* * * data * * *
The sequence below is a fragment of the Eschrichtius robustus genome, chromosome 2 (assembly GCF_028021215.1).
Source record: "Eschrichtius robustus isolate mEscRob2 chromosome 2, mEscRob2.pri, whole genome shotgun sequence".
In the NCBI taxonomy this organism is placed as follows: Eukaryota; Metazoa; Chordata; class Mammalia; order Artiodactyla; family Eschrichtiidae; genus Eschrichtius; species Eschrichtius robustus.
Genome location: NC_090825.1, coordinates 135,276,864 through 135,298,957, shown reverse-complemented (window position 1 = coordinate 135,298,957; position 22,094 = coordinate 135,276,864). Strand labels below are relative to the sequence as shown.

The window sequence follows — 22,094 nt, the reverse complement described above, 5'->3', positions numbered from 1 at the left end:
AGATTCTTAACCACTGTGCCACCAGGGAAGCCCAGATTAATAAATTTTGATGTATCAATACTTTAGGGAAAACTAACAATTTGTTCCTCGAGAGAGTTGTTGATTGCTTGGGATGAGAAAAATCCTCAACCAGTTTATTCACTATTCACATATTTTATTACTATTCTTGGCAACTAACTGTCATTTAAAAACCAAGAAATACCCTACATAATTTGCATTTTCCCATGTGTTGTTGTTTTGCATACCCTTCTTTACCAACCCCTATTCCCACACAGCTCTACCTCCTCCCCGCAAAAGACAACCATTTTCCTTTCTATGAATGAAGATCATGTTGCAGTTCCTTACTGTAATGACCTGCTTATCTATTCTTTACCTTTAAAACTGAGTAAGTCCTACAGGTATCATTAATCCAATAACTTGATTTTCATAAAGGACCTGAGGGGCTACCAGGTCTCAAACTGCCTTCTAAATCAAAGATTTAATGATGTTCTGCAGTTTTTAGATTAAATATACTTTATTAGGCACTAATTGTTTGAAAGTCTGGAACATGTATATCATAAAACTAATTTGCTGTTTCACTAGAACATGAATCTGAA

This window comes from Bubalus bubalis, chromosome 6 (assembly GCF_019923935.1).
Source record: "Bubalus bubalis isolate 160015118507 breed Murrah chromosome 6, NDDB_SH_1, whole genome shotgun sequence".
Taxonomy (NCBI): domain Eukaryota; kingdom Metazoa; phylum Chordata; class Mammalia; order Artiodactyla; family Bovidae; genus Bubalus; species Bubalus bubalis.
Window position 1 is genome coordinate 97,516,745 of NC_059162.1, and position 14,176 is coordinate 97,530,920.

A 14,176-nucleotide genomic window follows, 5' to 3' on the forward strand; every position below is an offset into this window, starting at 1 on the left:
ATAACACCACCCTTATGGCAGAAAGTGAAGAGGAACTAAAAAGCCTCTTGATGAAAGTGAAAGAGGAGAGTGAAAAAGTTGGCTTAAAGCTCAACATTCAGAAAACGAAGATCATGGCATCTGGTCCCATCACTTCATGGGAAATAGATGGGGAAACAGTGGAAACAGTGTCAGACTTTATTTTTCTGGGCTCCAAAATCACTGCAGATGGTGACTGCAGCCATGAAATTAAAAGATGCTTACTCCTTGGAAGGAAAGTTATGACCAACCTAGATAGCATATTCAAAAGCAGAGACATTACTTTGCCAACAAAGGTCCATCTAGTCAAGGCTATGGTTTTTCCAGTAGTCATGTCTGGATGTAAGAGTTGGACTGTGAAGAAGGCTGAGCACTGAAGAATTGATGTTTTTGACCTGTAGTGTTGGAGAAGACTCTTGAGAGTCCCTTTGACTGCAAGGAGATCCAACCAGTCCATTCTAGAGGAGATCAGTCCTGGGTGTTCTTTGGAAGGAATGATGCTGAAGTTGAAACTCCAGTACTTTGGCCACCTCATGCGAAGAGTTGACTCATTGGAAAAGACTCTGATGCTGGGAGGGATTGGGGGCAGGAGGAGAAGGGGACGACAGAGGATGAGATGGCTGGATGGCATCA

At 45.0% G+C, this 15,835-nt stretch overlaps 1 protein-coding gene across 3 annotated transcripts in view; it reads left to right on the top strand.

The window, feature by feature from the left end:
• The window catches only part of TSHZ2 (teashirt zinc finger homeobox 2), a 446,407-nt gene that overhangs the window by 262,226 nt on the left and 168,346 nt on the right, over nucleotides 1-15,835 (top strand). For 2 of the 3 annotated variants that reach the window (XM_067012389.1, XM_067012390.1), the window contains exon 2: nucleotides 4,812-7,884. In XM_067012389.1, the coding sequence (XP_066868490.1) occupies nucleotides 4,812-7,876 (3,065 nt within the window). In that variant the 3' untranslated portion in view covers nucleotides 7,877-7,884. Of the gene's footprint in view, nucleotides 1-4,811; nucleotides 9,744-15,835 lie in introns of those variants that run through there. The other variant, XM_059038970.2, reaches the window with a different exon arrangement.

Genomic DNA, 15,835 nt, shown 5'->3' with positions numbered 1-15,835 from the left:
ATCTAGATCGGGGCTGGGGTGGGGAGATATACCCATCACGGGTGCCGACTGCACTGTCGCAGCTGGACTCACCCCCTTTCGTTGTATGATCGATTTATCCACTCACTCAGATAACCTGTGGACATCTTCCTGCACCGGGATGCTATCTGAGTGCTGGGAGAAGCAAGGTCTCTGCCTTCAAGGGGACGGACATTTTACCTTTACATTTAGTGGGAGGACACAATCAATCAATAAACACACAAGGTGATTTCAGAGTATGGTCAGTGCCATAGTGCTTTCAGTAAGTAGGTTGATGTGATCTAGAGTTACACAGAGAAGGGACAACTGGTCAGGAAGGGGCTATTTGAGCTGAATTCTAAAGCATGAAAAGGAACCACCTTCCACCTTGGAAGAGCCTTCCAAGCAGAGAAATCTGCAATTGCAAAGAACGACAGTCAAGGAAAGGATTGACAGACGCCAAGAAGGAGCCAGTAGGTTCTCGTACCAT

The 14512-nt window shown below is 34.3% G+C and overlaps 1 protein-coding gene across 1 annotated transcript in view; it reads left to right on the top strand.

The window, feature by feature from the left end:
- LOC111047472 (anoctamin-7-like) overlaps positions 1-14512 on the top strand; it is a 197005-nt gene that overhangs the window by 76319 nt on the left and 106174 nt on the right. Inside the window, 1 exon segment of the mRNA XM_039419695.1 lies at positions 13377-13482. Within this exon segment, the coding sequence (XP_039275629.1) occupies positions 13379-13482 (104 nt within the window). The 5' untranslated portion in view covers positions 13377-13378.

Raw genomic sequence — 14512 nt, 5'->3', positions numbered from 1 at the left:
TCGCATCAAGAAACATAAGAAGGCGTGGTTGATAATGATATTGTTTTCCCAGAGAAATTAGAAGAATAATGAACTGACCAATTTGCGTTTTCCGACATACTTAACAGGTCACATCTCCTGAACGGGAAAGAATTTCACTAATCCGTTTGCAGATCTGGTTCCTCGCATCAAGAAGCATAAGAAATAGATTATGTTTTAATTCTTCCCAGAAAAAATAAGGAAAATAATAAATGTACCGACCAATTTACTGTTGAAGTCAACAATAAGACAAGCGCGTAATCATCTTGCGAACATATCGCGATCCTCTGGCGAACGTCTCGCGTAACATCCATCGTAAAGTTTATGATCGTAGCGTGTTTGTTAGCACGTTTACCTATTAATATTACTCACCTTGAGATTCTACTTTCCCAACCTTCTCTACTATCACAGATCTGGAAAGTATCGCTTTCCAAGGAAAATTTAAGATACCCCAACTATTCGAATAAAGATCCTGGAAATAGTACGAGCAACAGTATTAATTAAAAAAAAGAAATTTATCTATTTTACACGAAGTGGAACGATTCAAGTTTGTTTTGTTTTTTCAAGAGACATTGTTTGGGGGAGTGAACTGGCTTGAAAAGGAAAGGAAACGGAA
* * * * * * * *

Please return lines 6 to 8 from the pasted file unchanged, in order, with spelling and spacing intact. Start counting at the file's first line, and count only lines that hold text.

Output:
AGATTCTTAACCACTGTGCCACCAGGGAAGCCCAGATTAATAAATTTTGATGTATCAATACTTTAGGGAAAACTAACAATTTGTTCCTCGAGAGAGTTGTTGATTGCTTGGGATGAGAAAAATCCTCAACCAGTTTATTCACTATTCACATATTTTATTACTATTCTTGGCAACTAACTGTCATTTAAAAACCAAGAAATACCCTACATAATTTGCATTTTCCCATGTGTTGTTGTTTTGCATACCCTTCTTTACCAACCCCTATTCCCACACAGCTCTACCTCCTCCCCGCAAAAGACAACCATTTTCCTTTCTATGAATGAAGATCATGTTGCAGTTCCTTACTGTAATGACCTGCTTATCTATTCTTTACCTTTAAAACTGAGTAAGTCCTACAGGTATCATTAATCCAATAACTTGATTTTCATAAAGGACCTGAGGGGCTACCAGGTCTCAAACTGCCTTCTAAATCAAAGATTTAATGATGTTCTGCAGTTTTTAGATTAAATATACTTTATTAGGCACTAATTGTTTGAAAGTCTGGAACATGTATATCATAAAACTAATTTGCTGTTTCACTAGAACATGAATCTGAA

This window comes from Bubalus bubalis, chromosome 6 (assembly GCF_019923935.1).
Source record: "Bubalus bubalis isolate 160015118507 breed Murrah chromosome 6, NDDB_SH_1, whole genome shotgun sequence".